39 Weighted Word Coverage Use words to represent units of information More distinct words = more information Weight word importance Does not depend on human labeling Goal: select K documents which collectively cover as many distinct (weighted) words as possible –Greedy selection yields (1-1/e) bound. –Need to find good weighting function (learning problem).

40 Example D1D2D3Best Iter D1 Iter 2 Marginal Benefit V1V2V3V4V5 D1XXX D2XXX D3XXXX WordBenefit V11 V22 V33 V44 V55 Document Word Counts

41 Example D1D2D3Best Iter D1 Iter 2--23D3 Marginal Benefit V1V2V3V4V5 D1XXX D2XXX D3XXXX WordBenefit V11 V22 V33 V44 V55 Document Word Counts

42 Related Work Comparison Essential Pages [Swaminathan et al., 2008] –Uses fixed function of word benefit –Depends on word frequency in candidate set Our goals –Automatically learn a word benefit function Learn to predict set covers Use training data Minimize subtopic loss –No prior ML approach (to our knowledge)

43 Linear Discriminant x = (x 1,x 2,…,x n ) - candidate documents y – subset of x V(y) – union of words from documents in y. Discriminant Function: (v,x) – frequency features (e.g., ¸ 10%, ¸ 20%, etc). Benefit of covering word v is then w T (v,x) [Yue & Joachims, ICML 2008]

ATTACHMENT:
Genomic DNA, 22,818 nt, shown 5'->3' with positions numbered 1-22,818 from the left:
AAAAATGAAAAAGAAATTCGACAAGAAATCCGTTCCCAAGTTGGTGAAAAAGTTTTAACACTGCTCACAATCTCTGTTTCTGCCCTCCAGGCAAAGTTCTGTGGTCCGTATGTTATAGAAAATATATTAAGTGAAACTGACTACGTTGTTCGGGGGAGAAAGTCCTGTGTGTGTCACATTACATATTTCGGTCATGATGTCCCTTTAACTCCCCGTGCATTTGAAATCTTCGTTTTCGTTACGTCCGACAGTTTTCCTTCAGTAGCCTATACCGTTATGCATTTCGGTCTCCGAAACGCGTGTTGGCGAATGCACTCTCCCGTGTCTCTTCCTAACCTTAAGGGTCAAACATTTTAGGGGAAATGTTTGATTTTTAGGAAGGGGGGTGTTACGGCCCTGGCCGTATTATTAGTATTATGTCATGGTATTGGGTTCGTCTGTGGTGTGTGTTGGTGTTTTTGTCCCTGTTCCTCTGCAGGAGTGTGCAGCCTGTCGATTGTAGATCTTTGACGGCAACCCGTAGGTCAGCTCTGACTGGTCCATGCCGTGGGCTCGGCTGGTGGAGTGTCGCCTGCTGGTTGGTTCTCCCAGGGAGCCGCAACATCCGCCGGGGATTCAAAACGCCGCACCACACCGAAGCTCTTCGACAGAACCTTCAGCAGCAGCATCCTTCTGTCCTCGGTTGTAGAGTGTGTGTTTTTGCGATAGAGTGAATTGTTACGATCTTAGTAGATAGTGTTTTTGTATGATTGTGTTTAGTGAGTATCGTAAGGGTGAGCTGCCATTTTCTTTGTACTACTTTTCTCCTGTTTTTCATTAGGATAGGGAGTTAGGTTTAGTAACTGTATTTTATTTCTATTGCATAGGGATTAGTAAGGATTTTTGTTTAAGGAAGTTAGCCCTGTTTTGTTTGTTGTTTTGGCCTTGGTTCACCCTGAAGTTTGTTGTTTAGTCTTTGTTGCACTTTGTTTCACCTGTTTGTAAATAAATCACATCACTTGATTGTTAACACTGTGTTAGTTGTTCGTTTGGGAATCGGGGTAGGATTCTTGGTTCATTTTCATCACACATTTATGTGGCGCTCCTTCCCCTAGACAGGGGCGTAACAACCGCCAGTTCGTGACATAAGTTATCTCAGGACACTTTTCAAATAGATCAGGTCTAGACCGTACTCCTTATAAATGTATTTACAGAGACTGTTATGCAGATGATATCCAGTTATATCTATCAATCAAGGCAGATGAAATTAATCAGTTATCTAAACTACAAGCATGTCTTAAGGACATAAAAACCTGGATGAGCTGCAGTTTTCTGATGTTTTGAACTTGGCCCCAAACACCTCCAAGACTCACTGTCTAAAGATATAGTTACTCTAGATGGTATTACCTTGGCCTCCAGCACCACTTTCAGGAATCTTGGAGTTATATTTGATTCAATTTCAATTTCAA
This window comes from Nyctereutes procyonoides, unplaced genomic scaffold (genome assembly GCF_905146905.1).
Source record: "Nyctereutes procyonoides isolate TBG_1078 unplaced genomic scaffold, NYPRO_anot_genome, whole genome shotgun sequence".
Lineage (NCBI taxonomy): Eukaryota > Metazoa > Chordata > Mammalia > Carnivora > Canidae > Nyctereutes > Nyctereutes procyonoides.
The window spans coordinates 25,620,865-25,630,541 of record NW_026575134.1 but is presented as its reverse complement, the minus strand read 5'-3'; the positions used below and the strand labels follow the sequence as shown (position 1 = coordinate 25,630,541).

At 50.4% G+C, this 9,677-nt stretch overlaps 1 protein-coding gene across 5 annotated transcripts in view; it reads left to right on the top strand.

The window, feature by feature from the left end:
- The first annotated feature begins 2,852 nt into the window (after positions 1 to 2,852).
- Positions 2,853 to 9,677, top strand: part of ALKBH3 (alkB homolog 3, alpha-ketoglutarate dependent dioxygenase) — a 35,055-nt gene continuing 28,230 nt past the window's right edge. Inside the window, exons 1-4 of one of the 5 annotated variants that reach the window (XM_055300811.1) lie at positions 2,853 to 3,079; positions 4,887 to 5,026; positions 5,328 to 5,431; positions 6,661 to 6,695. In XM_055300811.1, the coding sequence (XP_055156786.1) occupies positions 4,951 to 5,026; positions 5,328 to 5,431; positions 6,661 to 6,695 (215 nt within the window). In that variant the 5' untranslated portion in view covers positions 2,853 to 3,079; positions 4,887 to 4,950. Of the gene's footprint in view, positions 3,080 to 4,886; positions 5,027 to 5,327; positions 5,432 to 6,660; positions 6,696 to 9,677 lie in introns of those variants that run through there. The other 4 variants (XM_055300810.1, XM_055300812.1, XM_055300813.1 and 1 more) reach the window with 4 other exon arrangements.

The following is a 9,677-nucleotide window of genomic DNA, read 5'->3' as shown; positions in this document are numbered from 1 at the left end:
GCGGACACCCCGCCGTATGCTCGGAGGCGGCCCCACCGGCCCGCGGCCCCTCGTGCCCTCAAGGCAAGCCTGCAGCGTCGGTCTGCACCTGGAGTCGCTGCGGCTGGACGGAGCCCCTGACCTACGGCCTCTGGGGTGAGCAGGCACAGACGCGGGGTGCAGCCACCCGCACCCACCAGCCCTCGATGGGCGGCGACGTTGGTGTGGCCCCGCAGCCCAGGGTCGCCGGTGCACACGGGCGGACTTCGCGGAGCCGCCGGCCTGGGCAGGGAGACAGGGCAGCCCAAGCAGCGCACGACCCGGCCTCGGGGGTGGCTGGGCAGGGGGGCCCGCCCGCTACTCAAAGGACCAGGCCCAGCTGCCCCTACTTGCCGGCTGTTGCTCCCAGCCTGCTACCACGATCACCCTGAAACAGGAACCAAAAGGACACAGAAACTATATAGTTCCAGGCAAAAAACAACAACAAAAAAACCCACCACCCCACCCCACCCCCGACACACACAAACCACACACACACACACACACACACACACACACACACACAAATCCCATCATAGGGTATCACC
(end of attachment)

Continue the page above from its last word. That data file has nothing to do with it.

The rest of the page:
44 Linear Discriminant Does NOT reward redundancy –Benefit of each word only counted once Greedy has (1-1/e)-approximation bound Linear (joint feature space) –Allows for SVM optimization (Used more sophisticated discriminant in experiments.) [Yue & Joachims, ICML 2008]

45 Weighted Subtopic Loss Example: –x 1 covers t 1 –x 2 covers t 1,t 2,t 3 –x 3 covers t 1,t 3 Motivation –Higher penalty for not covering popular subtopics # DocsLoss t1t1 31/2 t2t2 11/6 t3t3 21/3 [Yue & Joachims, ICML 2008]

46 Finding Most Violated Constraint Encode each subtopic as an additional word to be covered. Use greedy algorithm: (1-1/e)-approximation

47 TREC Experiments TREC 6-8 Interactive Track Queries Documents labeled into subtopics. 17 queries used, –considered only relevant docs –decouples relevance problem from diversity problem 45 docs/query, 20 subtopics/query, 300 words/doc Trained using LOO cross validation

48 TREC 6-8 Interactive Track Retrieving 5 documents

49 Can expect further benefit from having more training data.

50 Learning Set Cover Representations Given: –Manual partitioning of a space subtopics –Weighting for how items cover manual partitions subtopic labels + subtopic loss –Automatic partitioning of the space Words Goal: –Weighting for how items cover automatic partitions –The (greedy) optimal covering solutions agree

51 Summary Information Retrieval as Structured Prediction –Can be used to reason about complex retrieval goals –E.g., mean average precision, diversity –Software & papers available at Beyond Supervised Learning –Training data expensive to gather –Current work on interactive learning (with users) Thanks to Andrew McCallum, David Mimno & Marc Cartwright Work supported by NSF IIS , Microsoft Graduate Fellowship, and Yahoo! KTC Grant.

52 Extra Slides